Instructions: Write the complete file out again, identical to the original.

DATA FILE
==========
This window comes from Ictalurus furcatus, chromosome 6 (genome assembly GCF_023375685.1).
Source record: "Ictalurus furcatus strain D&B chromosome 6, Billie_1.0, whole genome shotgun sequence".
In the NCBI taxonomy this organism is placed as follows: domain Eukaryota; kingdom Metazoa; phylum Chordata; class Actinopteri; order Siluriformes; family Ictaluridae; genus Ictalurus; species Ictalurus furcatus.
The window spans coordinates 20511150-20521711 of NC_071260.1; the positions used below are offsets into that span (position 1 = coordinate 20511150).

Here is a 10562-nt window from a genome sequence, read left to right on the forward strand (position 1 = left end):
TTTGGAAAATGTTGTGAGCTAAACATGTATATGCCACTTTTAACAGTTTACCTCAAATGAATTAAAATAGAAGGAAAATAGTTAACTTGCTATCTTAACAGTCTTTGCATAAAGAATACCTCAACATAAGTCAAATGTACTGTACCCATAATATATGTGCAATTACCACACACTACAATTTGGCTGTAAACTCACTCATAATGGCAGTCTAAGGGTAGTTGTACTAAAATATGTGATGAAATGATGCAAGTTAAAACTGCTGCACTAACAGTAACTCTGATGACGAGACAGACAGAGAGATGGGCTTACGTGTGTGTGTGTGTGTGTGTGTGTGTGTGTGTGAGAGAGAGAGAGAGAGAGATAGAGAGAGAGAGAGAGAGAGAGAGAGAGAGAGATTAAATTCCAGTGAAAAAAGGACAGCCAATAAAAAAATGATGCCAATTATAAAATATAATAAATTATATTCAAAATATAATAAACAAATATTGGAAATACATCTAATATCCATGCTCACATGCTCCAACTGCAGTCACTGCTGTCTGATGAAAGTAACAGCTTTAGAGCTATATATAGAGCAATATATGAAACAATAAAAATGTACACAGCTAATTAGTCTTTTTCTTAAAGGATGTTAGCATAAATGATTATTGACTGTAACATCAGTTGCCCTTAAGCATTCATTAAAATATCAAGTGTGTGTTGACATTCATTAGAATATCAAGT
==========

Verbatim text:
This window comes from Ictalurus furcatus, chromosome 6 (genome assembly GCF_023375685.1).
Source record: "Ictalurus furcatus strain D&B chromosome 6, Billie_1.0, whole genome shotgun sequence".
In the NCBI taxonomy this organism is placed as follows: domain Eukaryota; kingdom Metazoa; phylum Chordata; class Actinopteri; order Siluriformes; family Ictaluridae; genus Ictalurus; species Ictalurus furcatus.
The window spans coordinates 20511150-20521711 of NC_071260.1; the positions used below are offsets into that span (position 1 = coordinate 20511150).

Here is a 10562-nt window from a genome sequence, read left to right on the forward strand (position 1 = left end):
TTTGGAAAATGTTGTGAGCTAAACATGTATATGCCACTTTTAACAGTTTACCTCAAATGAATTAAAATAGAAGGAAAATAGTTAACTTGCTATCTTAACAGTCTTTGCATAAAGAATACCTCAACATAAGTCAAATGTACTGTACCCATAATATATGTGCAATTACCACACACTACAATTTGGCTGTAAACTCACTCATAATGGCAGTCTAAGGGTAGTTGTACTAAAATATGTGATGAAATGATGCAAGTTAAAACTGCTGCACTAACAGTAACTCTGATGACGAGACAGACAGAGAGATGGGCTTACGTGTGTGTGTGTGTGTGTGTGTGTGTGTGTGTGAGAGAGAGAGAGAGAGAGATAGAGAGAGAGAGAGAGAGAGAGAGAGAGAGAGATTAAATTCCAGTGAAAAAAGGACAGCCAATAAAAAAATGATGCCAATTATAAAATATAATAAATTATATTCAAAATATAATAAACAAATATTGGAAATACATCTAATATCCATGCTCACATGCTCCAACTGCAGTCACTGCTGTCTGATGAAAGTAACAGCTTTAGAGCTATATATAGAGCAATATATGAAACAATAAAAATGTACACAGCTAATTAGTCTTTTTCTTAAAGGATGTTAGCATAAATGATTATTGACTGTAACATCAGTTGCCCTTAAGCATTCATTAAAATATCAAGTGTGTGTTGACATTCATTAGAATATCAAGT